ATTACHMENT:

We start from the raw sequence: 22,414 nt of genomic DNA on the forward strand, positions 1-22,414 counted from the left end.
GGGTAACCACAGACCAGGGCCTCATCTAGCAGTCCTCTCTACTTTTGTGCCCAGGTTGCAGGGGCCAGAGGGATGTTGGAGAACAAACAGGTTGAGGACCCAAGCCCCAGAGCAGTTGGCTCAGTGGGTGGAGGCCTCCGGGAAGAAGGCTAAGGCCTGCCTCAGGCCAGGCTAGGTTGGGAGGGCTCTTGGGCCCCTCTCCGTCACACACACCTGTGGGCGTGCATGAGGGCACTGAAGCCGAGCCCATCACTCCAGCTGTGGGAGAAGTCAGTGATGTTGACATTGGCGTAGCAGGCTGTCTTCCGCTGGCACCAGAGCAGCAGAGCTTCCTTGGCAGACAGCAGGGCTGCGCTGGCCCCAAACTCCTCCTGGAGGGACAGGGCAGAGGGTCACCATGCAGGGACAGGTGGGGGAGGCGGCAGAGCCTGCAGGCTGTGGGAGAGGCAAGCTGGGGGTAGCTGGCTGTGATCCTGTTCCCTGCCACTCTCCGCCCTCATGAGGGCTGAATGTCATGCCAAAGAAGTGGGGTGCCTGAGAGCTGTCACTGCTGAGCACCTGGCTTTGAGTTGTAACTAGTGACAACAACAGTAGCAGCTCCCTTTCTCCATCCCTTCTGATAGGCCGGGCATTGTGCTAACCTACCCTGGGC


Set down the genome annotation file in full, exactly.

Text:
We start from the raw sequence: 22,414 nt of genomic DNA on the forward strand, positions 1-22,414 counted from the left end.
GGGTAACCACAGACCAGGGCCTCATCTAGCAGTCCTCTCTACTTTTGTGCCCAGGTTGCAGGGGCCAGAGGGATGTTGGAGAACAAACAGGTTGAGGACCCAAGCCCCAGAGCAGTTGGCTCAGTGGGTGGAGGCCTCCGGGAAGAAGGCTAAGGCCTGCCTCAGGCCAGGCTAGGTTGGGAGGGCTCTTGGGCCCCTCTCCGTCACACACACCTGTGGGCGTGCATGAGGGCACTGAAGCCGAGCCCATCACTCCAGCTGTGGGAGAAGTCAGTGATGTTGACATTGGCGTAGCAGGCTGTCTTCCGCTGGCACCAGAGCAGCAGAGCTTCCTTGGCAGACAGCAGGGCTGCGCTGGCCCCAAACTCCTCCTGGAGGGACAGGGCAGAGGGTCACCATGCAGGGACAGGTGGGGGAGGCGGCAGAGCCTGCAGGCTGTGGGAGAGGCAAGCTGGGGGTAGCTGGCTGTGATCCTGTTCCCTGCCACTCTCCGCCCTCATGAGGGCTGAATGTCATGCCAAAGAAGTGGGGTGCCTGAGAGCTGTCACTGCTGAGCACCTGGCTTTGAGTTGTAACTAGTGACAACAACAGTAGCAGCTCCCTTTCTCCATCCCTTCTGATAGGCCGGGCATTGTGCTAACCTACCCTGGGC